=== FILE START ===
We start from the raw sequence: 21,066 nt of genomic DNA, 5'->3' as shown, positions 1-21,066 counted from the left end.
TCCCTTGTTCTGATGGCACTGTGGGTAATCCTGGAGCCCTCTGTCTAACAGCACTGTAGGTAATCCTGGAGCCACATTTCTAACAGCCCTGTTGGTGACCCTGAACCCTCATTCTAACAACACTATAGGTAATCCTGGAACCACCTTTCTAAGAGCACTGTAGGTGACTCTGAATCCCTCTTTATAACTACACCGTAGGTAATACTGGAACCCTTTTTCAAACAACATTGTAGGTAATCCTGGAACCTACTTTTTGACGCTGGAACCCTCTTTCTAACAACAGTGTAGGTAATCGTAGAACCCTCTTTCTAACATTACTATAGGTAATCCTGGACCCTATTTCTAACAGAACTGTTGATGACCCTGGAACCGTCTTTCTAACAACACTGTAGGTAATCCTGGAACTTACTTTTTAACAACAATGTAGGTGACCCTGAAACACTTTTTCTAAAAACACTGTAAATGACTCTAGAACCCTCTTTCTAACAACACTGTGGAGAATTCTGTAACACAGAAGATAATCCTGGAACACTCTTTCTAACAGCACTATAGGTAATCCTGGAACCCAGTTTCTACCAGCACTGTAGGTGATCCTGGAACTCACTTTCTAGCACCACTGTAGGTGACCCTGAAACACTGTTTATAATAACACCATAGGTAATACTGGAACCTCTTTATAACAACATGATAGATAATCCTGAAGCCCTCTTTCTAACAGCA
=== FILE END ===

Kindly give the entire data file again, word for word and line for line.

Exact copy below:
We start from the raw sequence: 21,066 nt of genomic DNA, 5'->3' as shown, positions 1-21,066 counted from the left end.
TCCCTTGTTCTGATGGCACTGTGGGTAATCCTGGAGCCCTCTGTCTAACAGCACTGTAGGTAATCCTGGAGCCACATTTCTAACAGCCCTGTTGGTGACCCTGAACCCTCATTCTAACAACACTATAGGTAATCCTGGAACCACCTTTCTAAGAGCACTGTAGGTGACTCTGAATCCCTCTTTATAACTACACCGTAGGTAATACTGGAACCCTTTTTCAAACAACATTGTAGGTAATCCTGGAACCTACTTTTTGACGCTGGAACCCTCTTTCTAACAACAGTGTAGGTAATCGTAGAACCCTCTTTCTAACATTACTATAGGTAATCCTGGACCCTATTTCTAACAGAACTGTTGATGACCCTGGAACCGTCTTTCTAACAACACTGTAGGTAATCCTGGAACTTACTTTTTAACAACAATGTAGGTGACCCTGAAACACTTTTTCTAAAAACACTGTAAATGACTCTAGAACCCTCTTTCTAACAACACTGTGGAGAATTCTGTAACACAGAAGATAATCCTGGAACACTCTTTCTAACAGCACTATAGGTAATCCTGGAACCCAGTTTCTACCAGCACTGTAGGTGATCCTGGAACTCACTTTCTAGCACCACTGTAGGTGACCCTGAAACACTGTTTATAATAACACCATAGGTAATACTGGAACCTCTTTATAACAACATGATAGATAATCCTGAAGCCCTCTTTCTAACAGCA